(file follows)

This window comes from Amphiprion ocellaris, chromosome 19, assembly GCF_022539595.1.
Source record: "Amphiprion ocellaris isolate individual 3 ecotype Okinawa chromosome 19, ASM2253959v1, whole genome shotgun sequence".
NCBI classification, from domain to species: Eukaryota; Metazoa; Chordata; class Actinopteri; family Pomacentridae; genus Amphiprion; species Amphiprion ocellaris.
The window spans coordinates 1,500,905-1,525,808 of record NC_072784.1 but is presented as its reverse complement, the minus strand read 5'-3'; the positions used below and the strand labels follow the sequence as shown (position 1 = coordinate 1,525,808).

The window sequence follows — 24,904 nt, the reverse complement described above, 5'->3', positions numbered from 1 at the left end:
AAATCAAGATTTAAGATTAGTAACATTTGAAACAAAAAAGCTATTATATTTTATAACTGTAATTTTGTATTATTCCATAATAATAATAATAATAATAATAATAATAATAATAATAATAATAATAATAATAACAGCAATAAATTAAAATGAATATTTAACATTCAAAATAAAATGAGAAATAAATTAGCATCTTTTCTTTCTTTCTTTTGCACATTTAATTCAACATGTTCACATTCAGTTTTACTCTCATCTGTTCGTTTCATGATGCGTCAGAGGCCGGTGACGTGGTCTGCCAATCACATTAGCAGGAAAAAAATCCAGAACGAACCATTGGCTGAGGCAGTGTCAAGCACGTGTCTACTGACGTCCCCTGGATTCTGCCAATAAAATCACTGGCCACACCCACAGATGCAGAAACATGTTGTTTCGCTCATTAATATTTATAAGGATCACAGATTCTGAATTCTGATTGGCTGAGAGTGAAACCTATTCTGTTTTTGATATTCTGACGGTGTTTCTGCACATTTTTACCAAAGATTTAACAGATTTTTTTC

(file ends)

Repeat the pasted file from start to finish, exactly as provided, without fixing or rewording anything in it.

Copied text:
This window comes from Amphiprion ocellaris, chromosome 19, assembly GCF_022539595.1.
Source record: "Amphiprion ocellaris isolate individual 3 ecotype Okinawa chromosome 19, ASM2253959v1, whole genome shotgun sequence".
NCBI classification, from domain to species: Eukaryota; Metazoa; Chordata; class Actinopteri; family Pomacentridae; genus Amphiprion; species Amphiprion ocellaris.
The window spans coordinates 1,500,905-1,525,808 of record NC_072784.1 but is presented as its reverse complement, the minus strand read 5'-3'; the positions used below and the strand labels follow the sequence as shown (position 1 = coordinate 1,525,808).

The window sequence follows — 24,904 nt, the reverse complement described above, 5'->3', positions numbered from 1 at the left end:
AAATCAAGATTTAAGATTAGTAACATTTGAAACAAAAAAGCTATTATATTTTATAACTGTAATTTTGTATTATTCCATAATAATAATAATAATAATAATAATAATAATAATAATAATAATAATAATAATAACAGCAATAAATTAAAATGAATATTTAACATTCAAAATAAAATGAGAAATAAATTAGCATCTTTTCTTTCTTTCTTTTGCACATTTAATTCAACATGTTCACATTCAGTTTTACTCTCATCTGTTCGTTTCATGATGCGTCAGAGGCCGGTGACGTGGTCTGCCAATCACATTAGCAGGAAAAAAATCCAGAACGAACCATTGGCTGAGGCAGTGTCAAGCACGTGTCTACTGACGTCCCCTGGATTCTGCCAATAAAATCACTGGCCACACCCACAGATGCAGAAACATGTTGTTTCGCTCATTAATATTTATAAGGATCACAGATTCTGAATTCTGATTGGCTGAGAGTGAAACCTATTCTGTTTTTGATATTCTGACGGTGTTTCTGCACATTTTTACCAAAGATTTAACAGATTTTTTTC